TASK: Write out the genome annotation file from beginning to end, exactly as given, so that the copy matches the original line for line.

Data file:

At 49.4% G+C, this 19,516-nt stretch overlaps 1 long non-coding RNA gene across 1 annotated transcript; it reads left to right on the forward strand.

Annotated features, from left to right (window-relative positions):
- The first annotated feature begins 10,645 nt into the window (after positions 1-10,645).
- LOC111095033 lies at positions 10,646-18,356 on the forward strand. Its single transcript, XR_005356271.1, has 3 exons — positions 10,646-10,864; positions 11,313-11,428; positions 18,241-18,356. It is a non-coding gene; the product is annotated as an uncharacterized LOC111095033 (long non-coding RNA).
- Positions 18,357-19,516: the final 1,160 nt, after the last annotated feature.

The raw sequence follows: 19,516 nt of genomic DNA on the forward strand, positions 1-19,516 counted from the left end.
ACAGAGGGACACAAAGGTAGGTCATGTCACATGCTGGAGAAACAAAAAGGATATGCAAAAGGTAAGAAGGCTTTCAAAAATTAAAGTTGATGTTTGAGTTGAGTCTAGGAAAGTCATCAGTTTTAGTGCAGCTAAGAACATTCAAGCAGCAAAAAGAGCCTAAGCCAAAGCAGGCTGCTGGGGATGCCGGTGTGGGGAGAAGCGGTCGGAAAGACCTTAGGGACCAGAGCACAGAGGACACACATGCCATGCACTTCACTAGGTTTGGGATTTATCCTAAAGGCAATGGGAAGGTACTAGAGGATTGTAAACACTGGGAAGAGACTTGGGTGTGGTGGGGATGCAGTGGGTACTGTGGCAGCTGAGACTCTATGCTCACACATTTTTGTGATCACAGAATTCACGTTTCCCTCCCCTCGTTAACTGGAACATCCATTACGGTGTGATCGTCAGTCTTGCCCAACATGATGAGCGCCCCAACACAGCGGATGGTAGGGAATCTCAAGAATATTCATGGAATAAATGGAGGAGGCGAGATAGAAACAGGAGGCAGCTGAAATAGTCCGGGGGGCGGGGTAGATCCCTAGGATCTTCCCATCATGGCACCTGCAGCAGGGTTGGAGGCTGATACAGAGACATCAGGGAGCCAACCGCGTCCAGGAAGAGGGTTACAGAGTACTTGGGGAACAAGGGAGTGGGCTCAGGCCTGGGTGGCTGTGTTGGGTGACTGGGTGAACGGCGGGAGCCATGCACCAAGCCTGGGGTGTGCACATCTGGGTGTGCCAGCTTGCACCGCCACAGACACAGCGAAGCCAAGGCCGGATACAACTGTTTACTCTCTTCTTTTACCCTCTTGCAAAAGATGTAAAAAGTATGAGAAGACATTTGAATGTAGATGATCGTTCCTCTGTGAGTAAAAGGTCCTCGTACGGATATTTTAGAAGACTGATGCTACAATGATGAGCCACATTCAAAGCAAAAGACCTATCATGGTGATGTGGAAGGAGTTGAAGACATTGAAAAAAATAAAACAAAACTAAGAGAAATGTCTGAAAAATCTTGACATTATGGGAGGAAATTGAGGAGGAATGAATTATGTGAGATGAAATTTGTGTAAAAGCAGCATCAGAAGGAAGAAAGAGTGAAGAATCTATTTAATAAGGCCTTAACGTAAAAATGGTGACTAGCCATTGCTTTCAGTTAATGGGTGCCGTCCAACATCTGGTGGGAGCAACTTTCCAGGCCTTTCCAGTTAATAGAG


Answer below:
At 49.4% G+C, this 19,516-nt stretch overlaps 1 long non-coding RNA gene across 1 annotated transcript; it reads left to right on the forward strand.

Annotated features, from left to right (window-relative positions):
- The first annotated feature begins 10,645 nt into the window (after positions 1-10,645).
- LOC111095033 lies at positions 10,646-18,356 on the forward strand. Its single transcript, XR_005356271.1, has 3 exons — positions 10,646-10,864; positions 11,313-11,428; positions 18,241-18,356. It is a non-coding gene; the product is annotated as an uncharacterized LOC111095033 (long non-coding RNA).
- Positions 18,357-19,516: the final 1,160 nt, after the last annotated feature.

The raw sequence follows: 19,516 nt of genomic DNA on the forward strand, positions 1-19,516 counted from the left end.
ACAGAGGGACACAAAGGTAGGTCATGTCACATGCTGGAGAAACAAAAAGGATATGCAAAAGGTAAGAAGGCTTTCAAAAATTAAAGTTGATGTTTGAGTTGAGTCTAGGAAAGTCATCAGTTTTAGTGCAGCTAAGAACATTCAAGCAGCAAAAAGAGCCTAAGCCAAAGCAGGCTGCTGGGGATGCCGGTGTGGGGAGAAGCGGTCGGAAAGACCTTAGGGACCAGAGCACAGAGGACACACATGCCATGCACTTCACTAGGTTTGGGATTTATCCTAAAGGCAATGGGAAGGTACTAGAGGATTGTAAACACTGGGAAGAGACTTGGGTGTGGTGGGGATGCAGTGGGTACTGTGGCAGCTGAGACTCTATGCTCACACATTTTTGTGATCACAGAATTCACGTTTCCCTCCCCTCGTTAACTGGAACATCCATTACGGTGTGATCGTCAGTCTTGCCCAACATGATGAGCGCCCCAACACAGCGGATGGTAGGGAATCTCAAGAATATTCATGGAATAAATGGAGGAGGCGAGATAGAAACAGGAGGCAGCTGAAATAGTCCGGGGGGCGGGGTAGATCCCTAGGATCTTCCCATCATGGCACCTGCAGCAGGGTTGGAGGCTGATACAGAGACATCAGGGAGCCAACCGCGTCCAGGAAGAGGGTTACAGAGTACTTGGGGAACAAGGGAGTGGGCTCAGGCCTGGGTGGCTGTGTTGGGTGACTGGGTGAACGGCGGGAGCCATGCACCAAGCCTGGGGTGTGCACATCTGGGTGTGCCAGCTTGCACCGCCACAGACACAGCGAAGCCAAGGCCGGATACAACTGTTTACTCTCTTCTTTTACCCTCTTGCAAAAGATGTAAAAAGTATGAGAAGACATTTGAATGTAGATGATCGTTCCTCTGTGAGTAAAAGGTCCTCGTACGGATATTTTAGAAGACTGATGCTACAATGATGAGCCACATTCAAAGCAAAAGACCTATCATGGTGATGTGGAAGGAGTTGAAGACATTGAAAAAAATAAAACAAAACTAAGAGAAATGTCTGAAAAATCTTGACATTATGGGAGGAAATTGAGGAGGAATGAATTATGTGAGATGAAATTTGTGTAAAAGCAGCATCAGAAGGAAGAAAGAGTGAAGAATCTATTTAATAAGGCCTTAACGTAAAAATGGTGACTAGCCATTGCTTTCAGTTAATGGGTGCCGTCCAACATCTGGTGGGAGCAACTTTCCAGGCCTTTCCAGTTAATAGAG